Level three sex offender leaving Golden Valley

police car lightsAfter a quiet eight months in Golden Valley, a level three sex offender is moving to Minneapolis.

Clarence Joseph Opheim, 63, was released in March from a secure treatment facility in St. Peter, , and relocated to Damascus Way, a halfway house at 5730 Olson Memorial Highway, at the intersection of highways 100 and 55 in Golden Valley. Level three offenders, deemed the highest risk for re-offending, require broad public notification prior to release.

Golden Valley police had no contact with and received no calls about Opheim when he lived in the city. Police Chief Stacy Carlson said she did not know why Opheim left, and said those decisions were made by those in charge of his treatment program.

A community notification meeting about Opheim’s release was conducted March 5 in the auditorium at Perpich Center for the Arts, 6125 Olson Memorial Highway. More than 260 residents and representatives of the media attended.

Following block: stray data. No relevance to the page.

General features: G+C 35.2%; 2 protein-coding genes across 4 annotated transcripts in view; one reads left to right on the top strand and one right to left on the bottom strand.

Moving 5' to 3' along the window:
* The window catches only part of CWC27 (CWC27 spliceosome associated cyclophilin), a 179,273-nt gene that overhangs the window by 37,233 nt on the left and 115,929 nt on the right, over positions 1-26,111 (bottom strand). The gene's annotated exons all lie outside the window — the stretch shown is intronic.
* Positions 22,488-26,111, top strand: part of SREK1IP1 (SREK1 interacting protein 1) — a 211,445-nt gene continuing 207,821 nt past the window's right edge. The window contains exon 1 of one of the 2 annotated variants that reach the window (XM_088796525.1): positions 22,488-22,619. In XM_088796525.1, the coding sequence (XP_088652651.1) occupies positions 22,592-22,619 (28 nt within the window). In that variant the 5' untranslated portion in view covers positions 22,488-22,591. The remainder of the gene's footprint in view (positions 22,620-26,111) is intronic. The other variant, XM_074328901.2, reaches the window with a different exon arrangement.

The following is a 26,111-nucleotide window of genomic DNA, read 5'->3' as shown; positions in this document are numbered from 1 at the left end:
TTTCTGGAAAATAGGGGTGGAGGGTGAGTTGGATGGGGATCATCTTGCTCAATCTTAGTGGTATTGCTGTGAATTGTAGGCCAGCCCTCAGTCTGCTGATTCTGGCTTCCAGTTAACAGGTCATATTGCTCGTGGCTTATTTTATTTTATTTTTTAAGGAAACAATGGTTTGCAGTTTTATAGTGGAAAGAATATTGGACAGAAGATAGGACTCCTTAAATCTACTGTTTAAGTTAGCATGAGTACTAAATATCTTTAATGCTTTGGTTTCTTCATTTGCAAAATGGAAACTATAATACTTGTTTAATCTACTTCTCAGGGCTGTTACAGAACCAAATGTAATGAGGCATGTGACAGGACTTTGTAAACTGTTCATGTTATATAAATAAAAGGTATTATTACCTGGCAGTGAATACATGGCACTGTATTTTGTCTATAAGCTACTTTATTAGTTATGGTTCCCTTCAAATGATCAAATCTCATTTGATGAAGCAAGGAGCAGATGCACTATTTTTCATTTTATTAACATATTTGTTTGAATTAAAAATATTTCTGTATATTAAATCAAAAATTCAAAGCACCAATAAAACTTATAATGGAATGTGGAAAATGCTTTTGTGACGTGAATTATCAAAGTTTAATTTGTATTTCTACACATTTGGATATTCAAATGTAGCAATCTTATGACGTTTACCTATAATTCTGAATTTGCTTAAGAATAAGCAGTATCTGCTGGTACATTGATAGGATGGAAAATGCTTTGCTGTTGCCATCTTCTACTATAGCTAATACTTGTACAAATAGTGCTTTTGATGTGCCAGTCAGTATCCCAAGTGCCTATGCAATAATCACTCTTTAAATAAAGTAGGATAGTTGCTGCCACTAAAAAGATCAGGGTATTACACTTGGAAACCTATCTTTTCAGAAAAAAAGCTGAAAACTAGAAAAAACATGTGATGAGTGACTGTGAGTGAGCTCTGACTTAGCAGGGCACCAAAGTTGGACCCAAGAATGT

Opheim, who is required to register as a predatory offender for life, was the first sexual predator court-ordered to be provisionally released from the Minnesota Sex Offender Program in many years.

He has a record of sexual conduct and contact with both male and female victims who knew him, and convictions dating back to 1969. Court documents detail Opheim’s 29 victims ages 8-17 in approximately 100 instances of sexual misconduct. He used manipulation, bribery, threats, physical force and a knife to gain compliance from his victims.

Opheim was last admitted to the Department of Corrections in February 1988 and was released in August 1992. A three-judge panel ordered him to be provisionally discharged to a halfway house. The court order included 32 conditions of supervision Opheim was required to follow, including wearing a GPS ankle bracelet, no cell phone, no computer use, and was subject to random drug and alcohol testing.

Dr. Sheila Brandt, a psychiatrist with the state, said in March that Damascus Way was chosen for Opheim’s relocation because it had a record of safe reintegration, had experience with high-risk offenders, and it had a good relationship with the police department and the community.

Kelley Esser, who has been working with Opheim for two years, said in March that he spent 1,500 hours in the community in St. Peter, all under supervision and all without incident.

As of Jan. 1, 2012, there were approximately 17,000 active predatory offenders registered in Minnesota.

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